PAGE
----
2004 Proceedings of the
North Central Weed Science Society

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Invasive weeds

Invasive Weeds Section

 Emergence and Control of Cut-Leaf Teasel with Postemergence Herbicides. Diego Bentivegna* and Reid J. Smeda. Univ. of Missouri, Columbia. (30)
 

Invasive Weeds Symposium

A Weed Science Perspective on National Invasive Plant Policy. Rob Hedberg, Director of Science Policy, National & Regional Weed Science Societies.  Washington, D.C. (124)

Invasive Plants and Management Activities in Ohio. Serena Selbo, US Fish & Wildlife Service, Reynoldsburg, OH. (125)

Abating the Threat of Invasive Species: TNC's Invasive Species Initiative. Ellen Jacquart, Director of Stewardship, Indiana Chapter of The Nature Conservancy, Indianapolis. (126)          

Midwest Invasive Plant Network. Ann Mankowski, Midwest Invasive Plant Network Coordinator, Indiana Chapter of The Nature Conservancy, Indianapolis, IN. (127)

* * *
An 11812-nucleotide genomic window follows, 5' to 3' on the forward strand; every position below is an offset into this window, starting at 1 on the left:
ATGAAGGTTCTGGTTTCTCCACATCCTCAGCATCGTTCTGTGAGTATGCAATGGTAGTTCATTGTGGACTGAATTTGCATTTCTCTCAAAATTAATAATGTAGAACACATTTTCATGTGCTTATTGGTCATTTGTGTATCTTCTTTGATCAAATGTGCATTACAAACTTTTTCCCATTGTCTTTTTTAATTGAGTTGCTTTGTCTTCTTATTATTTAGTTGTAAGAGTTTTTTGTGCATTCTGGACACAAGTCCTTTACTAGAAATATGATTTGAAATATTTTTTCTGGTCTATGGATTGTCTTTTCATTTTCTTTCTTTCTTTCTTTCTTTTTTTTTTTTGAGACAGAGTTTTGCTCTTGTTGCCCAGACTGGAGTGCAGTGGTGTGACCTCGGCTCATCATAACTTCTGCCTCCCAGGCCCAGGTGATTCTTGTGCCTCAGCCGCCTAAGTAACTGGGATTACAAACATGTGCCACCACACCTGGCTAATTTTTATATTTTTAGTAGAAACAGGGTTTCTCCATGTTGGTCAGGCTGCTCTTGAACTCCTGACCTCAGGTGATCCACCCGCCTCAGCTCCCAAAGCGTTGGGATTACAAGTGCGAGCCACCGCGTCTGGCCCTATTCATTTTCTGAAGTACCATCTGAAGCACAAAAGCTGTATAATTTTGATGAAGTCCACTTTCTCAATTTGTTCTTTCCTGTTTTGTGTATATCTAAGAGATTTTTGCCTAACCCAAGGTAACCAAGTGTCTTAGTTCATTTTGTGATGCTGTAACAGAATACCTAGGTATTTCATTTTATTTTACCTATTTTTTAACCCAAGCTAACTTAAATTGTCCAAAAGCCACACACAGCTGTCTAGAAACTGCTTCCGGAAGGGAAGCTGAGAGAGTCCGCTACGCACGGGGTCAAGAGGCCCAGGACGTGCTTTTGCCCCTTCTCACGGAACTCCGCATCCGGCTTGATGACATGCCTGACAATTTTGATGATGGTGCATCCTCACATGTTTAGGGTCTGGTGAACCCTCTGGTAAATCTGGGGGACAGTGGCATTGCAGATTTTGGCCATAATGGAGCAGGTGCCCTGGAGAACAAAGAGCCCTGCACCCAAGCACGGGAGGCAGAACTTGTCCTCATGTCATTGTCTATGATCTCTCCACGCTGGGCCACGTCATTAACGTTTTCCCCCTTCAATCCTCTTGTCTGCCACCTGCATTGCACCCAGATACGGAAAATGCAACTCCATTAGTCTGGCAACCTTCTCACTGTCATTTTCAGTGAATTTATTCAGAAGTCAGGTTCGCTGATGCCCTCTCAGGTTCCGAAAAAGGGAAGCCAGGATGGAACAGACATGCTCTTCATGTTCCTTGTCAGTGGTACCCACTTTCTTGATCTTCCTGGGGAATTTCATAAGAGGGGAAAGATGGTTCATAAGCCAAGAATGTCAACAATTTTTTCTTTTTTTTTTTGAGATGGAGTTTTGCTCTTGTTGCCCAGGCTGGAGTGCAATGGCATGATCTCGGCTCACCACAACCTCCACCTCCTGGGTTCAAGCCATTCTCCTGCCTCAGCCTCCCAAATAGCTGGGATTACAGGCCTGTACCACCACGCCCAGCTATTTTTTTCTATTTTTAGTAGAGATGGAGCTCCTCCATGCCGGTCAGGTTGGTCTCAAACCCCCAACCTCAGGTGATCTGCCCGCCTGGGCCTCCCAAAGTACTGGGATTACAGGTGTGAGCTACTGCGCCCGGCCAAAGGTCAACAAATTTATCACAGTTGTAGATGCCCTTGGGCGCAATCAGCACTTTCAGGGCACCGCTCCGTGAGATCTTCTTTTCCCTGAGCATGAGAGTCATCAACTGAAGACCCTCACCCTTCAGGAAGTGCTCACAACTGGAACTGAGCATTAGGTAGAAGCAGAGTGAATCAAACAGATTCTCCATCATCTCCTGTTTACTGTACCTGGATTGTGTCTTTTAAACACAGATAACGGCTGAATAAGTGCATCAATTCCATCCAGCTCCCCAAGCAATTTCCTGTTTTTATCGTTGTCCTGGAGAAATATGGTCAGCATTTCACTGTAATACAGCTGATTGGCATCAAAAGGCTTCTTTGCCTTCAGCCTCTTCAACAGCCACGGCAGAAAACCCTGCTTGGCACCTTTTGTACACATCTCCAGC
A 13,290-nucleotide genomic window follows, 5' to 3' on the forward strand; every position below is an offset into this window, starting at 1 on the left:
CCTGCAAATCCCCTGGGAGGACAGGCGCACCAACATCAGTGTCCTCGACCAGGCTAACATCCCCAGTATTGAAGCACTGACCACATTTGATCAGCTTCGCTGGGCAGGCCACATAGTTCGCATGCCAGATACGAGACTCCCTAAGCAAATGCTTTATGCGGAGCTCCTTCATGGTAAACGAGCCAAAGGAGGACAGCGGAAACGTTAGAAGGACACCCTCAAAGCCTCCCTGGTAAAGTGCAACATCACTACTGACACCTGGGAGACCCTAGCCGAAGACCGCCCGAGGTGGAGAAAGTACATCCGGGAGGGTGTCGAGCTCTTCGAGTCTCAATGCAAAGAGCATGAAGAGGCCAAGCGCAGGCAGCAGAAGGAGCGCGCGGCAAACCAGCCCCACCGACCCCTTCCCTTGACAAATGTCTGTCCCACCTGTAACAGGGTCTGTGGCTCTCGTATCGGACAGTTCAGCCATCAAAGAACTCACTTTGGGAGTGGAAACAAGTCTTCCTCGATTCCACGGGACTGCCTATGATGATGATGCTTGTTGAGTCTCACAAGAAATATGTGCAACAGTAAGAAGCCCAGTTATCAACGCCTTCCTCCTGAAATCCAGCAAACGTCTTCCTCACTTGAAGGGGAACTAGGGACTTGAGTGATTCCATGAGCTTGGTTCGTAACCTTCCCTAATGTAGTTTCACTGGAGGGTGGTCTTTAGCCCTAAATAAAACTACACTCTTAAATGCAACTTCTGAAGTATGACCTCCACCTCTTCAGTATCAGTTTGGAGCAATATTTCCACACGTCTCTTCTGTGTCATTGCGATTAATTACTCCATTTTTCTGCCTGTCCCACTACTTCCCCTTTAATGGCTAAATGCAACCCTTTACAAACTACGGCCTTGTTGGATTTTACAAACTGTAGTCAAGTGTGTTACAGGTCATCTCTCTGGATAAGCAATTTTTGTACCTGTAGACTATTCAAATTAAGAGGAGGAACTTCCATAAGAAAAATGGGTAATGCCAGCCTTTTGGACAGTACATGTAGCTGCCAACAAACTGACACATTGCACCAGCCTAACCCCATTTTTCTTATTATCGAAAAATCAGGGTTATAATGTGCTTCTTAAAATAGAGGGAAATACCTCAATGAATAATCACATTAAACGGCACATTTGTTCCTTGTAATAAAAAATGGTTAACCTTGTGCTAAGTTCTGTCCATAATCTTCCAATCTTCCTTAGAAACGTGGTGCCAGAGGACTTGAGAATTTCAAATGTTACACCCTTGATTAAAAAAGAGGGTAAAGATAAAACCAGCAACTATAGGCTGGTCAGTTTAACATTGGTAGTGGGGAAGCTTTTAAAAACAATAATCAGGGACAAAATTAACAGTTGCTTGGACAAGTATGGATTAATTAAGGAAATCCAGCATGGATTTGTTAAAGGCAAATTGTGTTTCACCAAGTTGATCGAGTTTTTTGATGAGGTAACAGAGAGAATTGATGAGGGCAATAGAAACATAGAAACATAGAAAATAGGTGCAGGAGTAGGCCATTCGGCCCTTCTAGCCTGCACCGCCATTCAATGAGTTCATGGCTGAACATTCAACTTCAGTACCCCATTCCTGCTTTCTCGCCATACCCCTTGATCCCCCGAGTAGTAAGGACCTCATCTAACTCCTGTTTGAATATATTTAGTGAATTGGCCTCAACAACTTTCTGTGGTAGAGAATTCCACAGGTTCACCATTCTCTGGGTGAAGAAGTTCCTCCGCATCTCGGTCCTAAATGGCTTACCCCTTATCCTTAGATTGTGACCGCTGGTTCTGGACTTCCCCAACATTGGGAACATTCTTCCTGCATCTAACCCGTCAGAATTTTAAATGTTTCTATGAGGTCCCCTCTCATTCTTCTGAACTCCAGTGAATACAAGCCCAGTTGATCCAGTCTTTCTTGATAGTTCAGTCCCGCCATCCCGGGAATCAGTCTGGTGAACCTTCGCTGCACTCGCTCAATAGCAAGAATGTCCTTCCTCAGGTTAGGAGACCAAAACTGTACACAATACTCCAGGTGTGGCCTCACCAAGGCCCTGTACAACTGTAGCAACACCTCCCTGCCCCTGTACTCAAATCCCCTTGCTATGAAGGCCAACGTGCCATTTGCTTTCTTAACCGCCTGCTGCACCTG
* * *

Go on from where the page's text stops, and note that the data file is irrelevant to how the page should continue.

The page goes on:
Biological Traits of Invasive Plants. John Cardina, The Ohio State Univ., Wooster. (128)

Associations and the Consequences of Geographic Coevolution in Plant-Microbe. Steve Hallett, Purdue Univ., West Lafayette. (129)

Role of Disturbance Regimes in Plant Invasion and Community.  Bob Masters,  Field Research Biologist, Dow AgroSciences, Lincoln, NE. (130)

Landscape vs. Local Factors in Plant Invasions.  Kevin Gibson, Purdue Univ., West Lafayette, IN. (131)

Should we Consider Some Crop Weeds as Invasive? Doug Doohan, the Ohio State Univ., Columbus. (132)

Weeds to Watch - Crop Weeds That Seem to be Expanding Their Habitat Range.  Bill Johnson, Purdue Univ., Lafayette, IN, (133)

Why Most (all) Crop Weeds Should not be Considered Invasive.  Bob Hartzler, Iowa State Univ., Ames. (134)

Progress in Wisconsin with Invasive Weeds. Jerry D. Doll, Univ. of Wisconsin, Madison.  (135)

 

 

NCWSS Proceedings, Volume 59
2004, North Central Weed Science Society, Inc.